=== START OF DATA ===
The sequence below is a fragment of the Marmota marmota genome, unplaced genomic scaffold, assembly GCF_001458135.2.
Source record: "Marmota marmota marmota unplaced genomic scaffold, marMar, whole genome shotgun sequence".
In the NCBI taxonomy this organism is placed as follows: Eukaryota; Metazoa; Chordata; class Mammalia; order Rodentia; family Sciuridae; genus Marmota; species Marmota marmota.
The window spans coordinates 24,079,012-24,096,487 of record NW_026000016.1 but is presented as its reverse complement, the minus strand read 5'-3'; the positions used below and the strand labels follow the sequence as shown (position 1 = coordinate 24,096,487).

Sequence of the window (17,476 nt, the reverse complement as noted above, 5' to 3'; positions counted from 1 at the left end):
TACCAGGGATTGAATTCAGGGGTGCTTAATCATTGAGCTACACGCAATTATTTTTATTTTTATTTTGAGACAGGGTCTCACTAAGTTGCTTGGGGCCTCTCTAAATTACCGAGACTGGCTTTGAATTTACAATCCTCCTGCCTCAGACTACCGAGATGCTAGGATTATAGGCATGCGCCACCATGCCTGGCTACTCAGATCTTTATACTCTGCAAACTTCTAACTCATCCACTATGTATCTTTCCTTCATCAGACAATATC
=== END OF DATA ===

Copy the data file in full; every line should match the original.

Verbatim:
The sequence below is a fragment of the Marmota marmota genome, unplaced genomic scaffold, assembly GCF_001458135.2.
Source record: "Marmota marmota marmota unplaced genomic scaffold, marMar, whole genome shotgun sequence".
In the NCBI taxonomy this organism is placed as follows: Eukaryota; Metazoa; Chordata; class Mammalia; order Rodentia; family Sciuridae; genus Marmota; species Marmota marmota.
The window spans coordinates 24,079,012-24,096,487 of record NW_026000016.1 but is presented as its reverse complement, the minus strand read 5'-3'; the positions used below and the strand labels follow the sequence as shown (position 1 = coordinate 24,096,487).

Sequence of the window (17,476 nt, the reverse complement as noted above, 5' to 3'; positions counted from 1 at the left end):
TACCAGGGATTGAATTCAGGGGTGCTTAATCATTGAGCTACACGCAATTATTTTTATTTTTATTTTGAGACAGGGTCTCACTAAGTTGCTTGGGGCCTCTCTAAATTACCGAGACTGGCTTTGAATTTACAATCCTCCTGCCTCAGACTACCGAGATGCTAGGATTATAGGCATGCGCCACCATGCCTGGCTACTCAGATCTTTATACTCTGCAAACTTCTAACTCATCCACTATGTATCTTTCCTTCATCAGACAATATC